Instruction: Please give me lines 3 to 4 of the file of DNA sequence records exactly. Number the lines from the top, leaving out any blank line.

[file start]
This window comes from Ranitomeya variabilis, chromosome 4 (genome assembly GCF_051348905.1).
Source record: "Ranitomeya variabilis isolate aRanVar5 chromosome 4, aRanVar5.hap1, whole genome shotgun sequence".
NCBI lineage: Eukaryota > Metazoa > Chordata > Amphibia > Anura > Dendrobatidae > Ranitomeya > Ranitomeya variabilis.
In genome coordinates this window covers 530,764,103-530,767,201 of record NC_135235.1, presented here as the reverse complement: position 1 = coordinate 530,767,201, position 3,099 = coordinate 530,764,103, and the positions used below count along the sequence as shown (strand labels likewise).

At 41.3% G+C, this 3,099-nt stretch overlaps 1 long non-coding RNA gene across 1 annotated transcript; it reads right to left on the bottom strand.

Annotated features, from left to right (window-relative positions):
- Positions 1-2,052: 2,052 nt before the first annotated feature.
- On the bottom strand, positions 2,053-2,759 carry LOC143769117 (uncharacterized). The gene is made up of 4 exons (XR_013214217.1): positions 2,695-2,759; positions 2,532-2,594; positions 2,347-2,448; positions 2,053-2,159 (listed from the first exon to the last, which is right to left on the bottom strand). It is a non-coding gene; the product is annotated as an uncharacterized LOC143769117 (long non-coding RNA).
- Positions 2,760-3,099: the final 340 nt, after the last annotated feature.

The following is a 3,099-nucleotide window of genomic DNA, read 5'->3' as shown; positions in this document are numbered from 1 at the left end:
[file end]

NCBI lineage: Eukaryota > Metazoa > Chordata > Amphibia > Anura > Dendrobatidae > Ranitomeya > Ranitomeya variabilis.
In genome coordinates this window covers 530,764,103-530,767,201 of record NC_135235.1, presented here as the reverse complement: position 1 = coordinate 530,767,201, position 3,099 = coordinate 530,764,103, and the positions used below count along the sequence as shown (strand labels likewise).